Then, right there in the middle of a field was the little corral of goats. I happen to like goats and I’ve gotten close to a few (as in up-close close, not like personal relationship close!) and for some reason I just like them. So… I was elated to see the goats.
Sally, our “driver,” was half of what made the ride great. She would stop the tractor at every view spot and regale us with her knowledge of farming, responsible land management, and some inside information that is fascinating to city-folk (and transplanted city folk!).
That knowledge included the cows. Amazing, let’s go pet one, really nice looking cows. Medium sized, furry, black and white vertical striped cows. Not like zebra stripes, but one wide black stripe, then one wide white, then another black. Everyone calls them Oreo’s and I don’t think Nabisco would mind the trademark infringement because the cows are beautiful. Not an adjective that you might normally think of for cows. We usually think of a big nose full of drippy snot and an attitude of “really? You’re looking at me because??????”
But these cows were downright cute. And when Sally stopped here so we could take pictures and chat, the cows all came to the uphill side of the coral, looked wistfully at us, and had a look of curiosity about them. More like, “hey, whatcha doin?” and the hey/hay pun would be intended. Puns in the pasture. That’s how cool these cows are!
The barn cat (of course there’s a barn cat!), Patches, stayed with us for most of the ride, working the room as it were; asking for and getting plenty of ear scratching and generally entertaining all of us. She hopped off as we neared our return to the pavilion and the kids speculated that she ran after a mouse. Good cat! Just one more charming country stereotype to add to my experience.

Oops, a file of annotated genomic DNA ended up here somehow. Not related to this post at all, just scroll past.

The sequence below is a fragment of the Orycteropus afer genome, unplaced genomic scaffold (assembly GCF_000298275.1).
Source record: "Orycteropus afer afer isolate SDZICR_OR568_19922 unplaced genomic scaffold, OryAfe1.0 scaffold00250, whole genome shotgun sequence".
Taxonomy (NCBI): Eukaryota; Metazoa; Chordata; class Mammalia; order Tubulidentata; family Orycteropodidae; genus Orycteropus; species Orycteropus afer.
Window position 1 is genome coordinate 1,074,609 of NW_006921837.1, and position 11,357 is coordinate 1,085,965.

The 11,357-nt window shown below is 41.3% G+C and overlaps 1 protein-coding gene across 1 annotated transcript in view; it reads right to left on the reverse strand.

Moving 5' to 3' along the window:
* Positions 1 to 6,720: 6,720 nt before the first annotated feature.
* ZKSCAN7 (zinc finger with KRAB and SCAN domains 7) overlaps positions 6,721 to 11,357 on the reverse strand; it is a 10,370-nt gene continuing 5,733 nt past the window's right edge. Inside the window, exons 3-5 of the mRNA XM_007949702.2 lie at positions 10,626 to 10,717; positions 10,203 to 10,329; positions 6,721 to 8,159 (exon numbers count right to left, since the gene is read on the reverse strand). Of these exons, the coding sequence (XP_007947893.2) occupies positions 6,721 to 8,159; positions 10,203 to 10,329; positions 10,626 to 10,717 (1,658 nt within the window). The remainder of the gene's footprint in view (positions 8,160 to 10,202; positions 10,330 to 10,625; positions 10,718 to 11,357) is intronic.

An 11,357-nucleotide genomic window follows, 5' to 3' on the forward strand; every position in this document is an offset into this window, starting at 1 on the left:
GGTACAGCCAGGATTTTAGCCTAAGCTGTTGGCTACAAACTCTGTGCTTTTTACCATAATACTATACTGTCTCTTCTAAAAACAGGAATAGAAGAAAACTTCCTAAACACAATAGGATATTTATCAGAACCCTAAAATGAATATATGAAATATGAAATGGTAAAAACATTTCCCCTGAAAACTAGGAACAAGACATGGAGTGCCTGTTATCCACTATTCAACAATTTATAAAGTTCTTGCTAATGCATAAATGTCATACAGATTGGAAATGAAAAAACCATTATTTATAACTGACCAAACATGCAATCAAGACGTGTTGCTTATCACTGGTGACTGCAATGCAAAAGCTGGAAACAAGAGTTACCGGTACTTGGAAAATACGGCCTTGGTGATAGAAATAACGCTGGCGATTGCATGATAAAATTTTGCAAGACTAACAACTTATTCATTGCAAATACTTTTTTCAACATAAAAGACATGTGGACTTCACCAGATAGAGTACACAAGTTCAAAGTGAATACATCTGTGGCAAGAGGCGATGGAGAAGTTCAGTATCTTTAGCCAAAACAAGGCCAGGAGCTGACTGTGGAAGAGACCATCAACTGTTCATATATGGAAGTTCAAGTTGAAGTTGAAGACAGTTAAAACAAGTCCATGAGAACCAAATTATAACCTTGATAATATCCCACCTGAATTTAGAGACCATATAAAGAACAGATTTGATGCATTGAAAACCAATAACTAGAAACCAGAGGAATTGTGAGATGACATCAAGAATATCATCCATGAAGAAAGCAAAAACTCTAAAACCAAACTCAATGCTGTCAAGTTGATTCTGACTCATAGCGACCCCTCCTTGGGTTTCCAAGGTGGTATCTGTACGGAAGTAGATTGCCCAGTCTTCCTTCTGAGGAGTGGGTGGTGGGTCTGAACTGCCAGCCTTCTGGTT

Ours was the last ride of the evening and there were only a few slices of pizza left, the upside down cake was gone, the baking pan appeared to have been licked clean. People were meandering out with faces filled with smiles and tales of the evening.
I was a virgin, until last Saturday night. I’m 57 and I’d never been on a hay ride. This was my first time and it didn’t hurt. It was great. And I totally expect to do it again!
Pizza Night On The Farm at Lazy Crazy Acres
Saturday evenings from 5:00 – 8:00 from late May to early fall
Pizzas made with farm fresh ingredients and homemade sauce
Milk from a local dairy farm and amazing iced tea
Be sure to pick up some of their own “Tree Juice” maple syrup with its natural smoky essence. The bourbon-barrel aged and the vanilla infused are both amazing.
Learn about the farm, Karen and Jake (the farmer/hosts), the goats, the cows, all the barn cats, and the fantastic pizza on their facebook page
picture note: the picture of the cows is from the Lazy Crazy Acres website. Upon closer examination, you’ll note the sudden change from spring to fall foliage. We were having a little too much fun and our camera somehow took blurry shots. (hate it when that happens!)